Note: We first published this information in November of 2015. As we continue to see more coyote attack victims in our emergency room, it is more important than ever to share this information.
In the past month, Veterinary Specialty Center (VSC) has seen four dogs through our emergency department for treatment after being attacked by coyotes. Although we are in an urban area, coyotes are very common. What can you do to keep your pet safe from a coyote attack?
According to VSC’s Critical Care Specialist, Dr. Jennifer Herring, here are some tips for protecting your pet from coyotes.
- Don’t let your pet run loose – Many coyote attacks happen when a pet is unattended in their yard or running loose in a forest preserve or other outdoor locations. Keep your pet on a short leash (10 feet or less) to protect your pet and to keep the situation under control.
- Don’t let your pet out alone after dark – Urban coyotes are nocturnal creatures. If your pet must go out at night, make sure that they are always attended and leashed. Make sure you have a flashlight when walking with your dog.
- Make sure your yard is safe – If you have an invisible fence, your pet is not safe because it keeps your pet in and lets other predators into the yard. Since coyotes have been known to scale 6-foot fences, you should stay with your dog even if you have a fence.
- Exhibit caution if you see a coyote – If a coyote approaches you, make noise, wave your arms and/or throw something to scare it away. Do not turn your back or run from a coyote.
- Make sure no one in your neighborhood is attracting coyotes– Leaving food outdoors for human or pet consumption can attract coyotes to your area.
According to Allison Frederick, an Environmental Communications Specialist with the Lake County Forest Preserve, coyotes view dogs as competition for territory, food, and mates. Because they protect their territory just like a dog will protect a yard, coyotes will chase a dog or other animals off, or attack an animal if it won’t be chased away from its territory. This can also happen when dogs are walked off‐leash in natural areas. Lake County has a Frequently Asked Questions sheet there is also additional information on their website.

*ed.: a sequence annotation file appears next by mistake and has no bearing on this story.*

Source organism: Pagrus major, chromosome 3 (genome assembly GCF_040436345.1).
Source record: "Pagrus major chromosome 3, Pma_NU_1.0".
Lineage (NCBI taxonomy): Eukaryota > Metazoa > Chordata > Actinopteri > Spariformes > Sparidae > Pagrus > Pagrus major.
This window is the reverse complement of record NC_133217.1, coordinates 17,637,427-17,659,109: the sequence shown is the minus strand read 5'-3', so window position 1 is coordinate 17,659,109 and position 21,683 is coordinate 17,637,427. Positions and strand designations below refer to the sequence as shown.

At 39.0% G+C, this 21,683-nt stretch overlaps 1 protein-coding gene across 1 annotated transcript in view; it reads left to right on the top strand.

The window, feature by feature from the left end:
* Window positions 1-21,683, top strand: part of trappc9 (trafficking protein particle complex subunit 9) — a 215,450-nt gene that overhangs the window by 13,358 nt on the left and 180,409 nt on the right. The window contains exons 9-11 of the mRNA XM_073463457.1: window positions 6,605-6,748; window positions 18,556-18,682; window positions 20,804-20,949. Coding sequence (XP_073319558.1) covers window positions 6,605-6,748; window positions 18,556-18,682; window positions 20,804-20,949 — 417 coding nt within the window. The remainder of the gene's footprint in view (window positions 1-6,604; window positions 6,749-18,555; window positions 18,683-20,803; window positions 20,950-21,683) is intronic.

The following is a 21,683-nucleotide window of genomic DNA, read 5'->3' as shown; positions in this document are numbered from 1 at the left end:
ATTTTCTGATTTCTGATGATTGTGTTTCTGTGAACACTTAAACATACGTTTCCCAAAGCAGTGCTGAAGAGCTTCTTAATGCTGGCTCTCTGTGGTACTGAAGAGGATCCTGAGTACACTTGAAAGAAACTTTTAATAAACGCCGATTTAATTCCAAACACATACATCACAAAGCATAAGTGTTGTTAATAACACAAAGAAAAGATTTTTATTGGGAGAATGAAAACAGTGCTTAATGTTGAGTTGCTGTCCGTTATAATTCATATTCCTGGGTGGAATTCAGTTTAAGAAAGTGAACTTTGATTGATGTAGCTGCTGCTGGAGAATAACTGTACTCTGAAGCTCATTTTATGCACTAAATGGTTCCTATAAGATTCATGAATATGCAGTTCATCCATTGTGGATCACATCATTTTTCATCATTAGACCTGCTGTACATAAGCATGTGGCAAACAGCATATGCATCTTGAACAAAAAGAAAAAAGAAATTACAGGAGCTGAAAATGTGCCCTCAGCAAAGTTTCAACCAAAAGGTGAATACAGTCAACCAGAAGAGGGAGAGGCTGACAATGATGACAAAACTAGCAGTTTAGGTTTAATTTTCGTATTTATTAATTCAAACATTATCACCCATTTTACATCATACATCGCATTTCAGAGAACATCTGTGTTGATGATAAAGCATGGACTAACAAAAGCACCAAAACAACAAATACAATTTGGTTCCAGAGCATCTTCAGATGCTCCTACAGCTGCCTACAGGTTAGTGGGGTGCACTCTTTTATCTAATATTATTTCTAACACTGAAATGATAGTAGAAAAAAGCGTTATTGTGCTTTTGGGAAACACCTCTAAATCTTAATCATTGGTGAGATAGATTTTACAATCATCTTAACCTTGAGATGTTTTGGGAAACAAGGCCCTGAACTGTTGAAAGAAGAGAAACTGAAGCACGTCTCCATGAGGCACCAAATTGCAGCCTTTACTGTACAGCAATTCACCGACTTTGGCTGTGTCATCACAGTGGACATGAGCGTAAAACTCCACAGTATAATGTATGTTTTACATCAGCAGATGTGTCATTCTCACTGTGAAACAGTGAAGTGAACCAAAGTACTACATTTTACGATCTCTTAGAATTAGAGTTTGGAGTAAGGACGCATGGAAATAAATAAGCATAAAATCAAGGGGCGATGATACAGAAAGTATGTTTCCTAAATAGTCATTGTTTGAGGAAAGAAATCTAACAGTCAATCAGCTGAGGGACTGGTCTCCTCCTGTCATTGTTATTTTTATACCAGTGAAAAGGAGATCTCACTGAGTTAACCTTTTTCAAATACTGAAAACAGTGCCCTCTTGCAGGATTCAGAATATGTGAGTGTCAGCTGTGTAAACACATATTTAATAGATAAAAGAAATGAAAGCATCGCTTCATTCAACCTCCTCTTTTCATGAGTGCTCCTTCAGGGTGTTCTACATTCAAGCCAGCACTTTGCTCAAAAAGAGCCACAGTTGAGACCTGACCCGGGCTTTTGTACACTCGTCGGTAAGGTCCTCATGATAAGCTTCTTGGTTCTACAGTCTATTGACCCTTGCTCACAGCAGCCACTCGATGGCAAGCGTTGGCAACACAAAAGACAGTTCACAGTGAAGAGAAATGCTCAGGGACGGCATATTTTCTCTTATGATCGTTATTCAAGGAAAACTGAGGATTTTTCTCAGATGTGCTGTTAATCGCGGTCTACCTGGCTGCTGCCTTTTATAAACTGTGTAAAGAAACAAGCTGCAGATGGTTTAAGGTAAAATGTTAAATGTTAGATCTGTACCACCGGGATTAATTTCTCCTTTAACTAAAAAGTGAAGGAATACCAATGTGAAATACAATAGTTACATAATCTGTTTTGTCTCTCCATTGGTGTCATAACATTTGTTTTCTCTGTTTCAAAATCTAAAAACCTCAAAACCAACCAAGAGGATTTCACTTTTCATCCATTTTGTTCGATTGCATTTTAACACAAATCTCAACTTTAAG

If you do have a run-in with an aggressive coyote and your pet is injured, seek veterinary help immediately. Also, contact your local animal control or police department. If you would like more information about coyotes in our area, visit the website for the Coyote Information Council (www.urbancoyoteresearch.com). This organization tracks coyote movement and behavior in Cook County by catching, collaring, and monitoring.
Dr. Jennifer Herring is an Emergency and Critical Care Specialist at Veterinary Specialty Center. Before returning to VSC in 2015 to head up our ECC Department, she had spent two years at the University of Tennessee College of Veterinary Medicine, where she followed her other passion – teaching – and helped the University launch an Emergency and Critical Care Department at their specialty practice. She had been an emergency room veterinarian at VSC prior to returning to the University of Illinois for her residency. Dr. Herring heads our rotating internship program and was instrumental in leading VSC to receive its VetCot Level 1 Trauma Center status.